International

From Liberia: Bad Roads Block Progress; Good Roads Will Speed It

The view from inside a vehicle of the muddy road in the Red Light market of Paynesville, Liberia.

The view from inside a vehicle of the muddy road in the Red Light market of Paynesville, Liberia. Jordana Hochman hide caption

itoggle caption Jordana Hochman

NPR’s Jordana Hochman recently returned from Liberia on a Gatekeeper Editors trip organized by the International Reporting Project (IRP). This is her last dispatch about the trip. Click here to go back through her earlier reports.

When I got back to Washington, D.C., from my trip, of course I noticed some differences. A few in particular struck me — the abundance of paved roads, traffic lights, and stop signs in D.C., and the lack of them in Liberia.

When I first arrived in Monrovia, Liberia's capital city, it took me about a day to realize the streets had no traffic lights or stop signs. That wasn't the case before 14 years of war wrecked the country. Liberia is now rebuilding, but it is hard work when the country lacks such basic infrastructure.

Take the roads outside Monrovia, for example. There's a main road that takes you from the city, through Red Light market, a shopping area crammed with market stalls, roadside vendors, pedestrians and motorcycles. It is now Liberia's dry season, but there it still looks like a mud slide. Mud is everywhere, and there are pond-sized puddles on the sides of the street.

Beyond Red Light, you’re heading "upcountry," which basically means anywhere beyond Monrovia. We headed to Bong and Nimba counties, several hours away. The main road is paved with asphalt, but it's also littered with potholes — and I mean, basketball-sized craters. It's "the good road."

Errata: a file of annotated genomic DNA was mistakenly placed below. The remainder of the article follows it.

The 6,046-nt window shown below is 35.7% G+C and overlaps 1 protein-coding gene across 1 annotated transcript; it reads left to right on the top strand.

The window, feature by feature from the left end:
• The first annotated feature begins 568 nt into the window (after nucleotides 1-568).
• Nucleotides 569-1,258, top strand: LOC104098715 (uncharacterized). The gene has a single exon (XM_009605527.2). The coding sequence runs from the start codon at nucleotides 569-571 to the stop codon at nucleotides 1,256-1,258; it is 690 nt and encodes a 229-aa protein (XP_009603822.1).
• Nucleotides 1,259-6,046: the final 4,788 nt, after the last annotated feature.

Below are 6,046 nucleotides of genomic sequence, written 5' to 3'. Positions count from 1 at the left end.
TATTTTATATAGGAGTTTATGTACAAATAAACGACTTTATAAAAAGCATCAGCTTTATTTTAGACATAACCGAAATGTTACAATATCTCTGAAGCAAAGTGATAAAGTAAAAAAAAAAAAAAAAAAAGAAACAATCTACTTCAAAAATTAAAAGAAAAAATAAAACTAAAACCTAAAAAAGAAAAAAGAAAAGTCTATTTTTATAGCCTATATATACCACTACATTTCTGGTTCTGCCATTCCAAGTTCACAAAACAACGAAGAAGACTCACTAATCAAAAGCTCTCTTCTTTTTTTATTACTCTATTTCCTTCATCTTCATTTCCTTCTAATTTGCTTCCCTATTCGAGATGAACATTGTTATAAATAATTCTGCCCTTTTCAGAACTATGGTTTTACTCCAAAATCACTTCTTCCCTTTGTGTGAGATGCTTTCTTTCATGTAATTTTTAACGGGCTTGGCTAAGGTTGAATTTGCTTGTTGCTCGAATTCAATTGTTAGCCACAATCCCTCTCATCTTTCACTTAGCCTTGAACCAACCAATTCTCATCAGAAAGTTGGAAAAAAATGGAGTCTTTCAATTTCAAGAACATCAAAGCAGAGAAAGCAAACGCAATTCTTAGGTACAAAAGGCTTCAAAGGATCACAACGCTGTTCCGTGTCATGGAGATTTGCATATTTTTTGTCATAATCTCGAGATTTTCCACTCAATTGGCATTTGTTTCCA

Pretty much all the other county roads are unpaved, with unexpected obstacles. While driving through Nimba County, our vehicle maneuvered around one pothole so large, a duck was taking a bath in it. I have no idea how Liberians get around during the summer months of the rainy season.

The roads are a major challenge for Liberia's recovery. They block Liberians' access to hospitals and schools, make it difficult for farmers to transport produce before it spoils, and impede the distribution of aid. Liberian President Ellen Johnson Sirleaf hopes that rebuilding the roads will reduce poverty. It's an expensive task, and Sirleaf says it costs $1 million a mile. Liberia's annual national budget is below $370 million, so the nation relies on help from the World Bank, the African Development Bank, and countries like Germany and Norway.

Liberia is relying on China to build its roads. The Chinese are winning construction contracts funded by the Liberian government. Sirleaf says her country has a good partnership with China. "Right now, they do what others cannot do," she says. "They will live anywhere, and they will work all night."

Sirleaf sees China's big footprint throughout Africa, and she says that in her country, China also likes to go for big footprints — the big school, the best hospital. She's careful to add that Liberia determines its own priorities.

In addition to road-building, China has been actively bidding on other contracts. One multi-billion dollar agreement allows a Chinese firm to mine iron ore. Liberia is rich in natural resources — iron ore, timber, gold, diamonds, and possibly oil. It will have to use concession agreements on its resources to fund basic infrastructure projects, one mile of road at a time.

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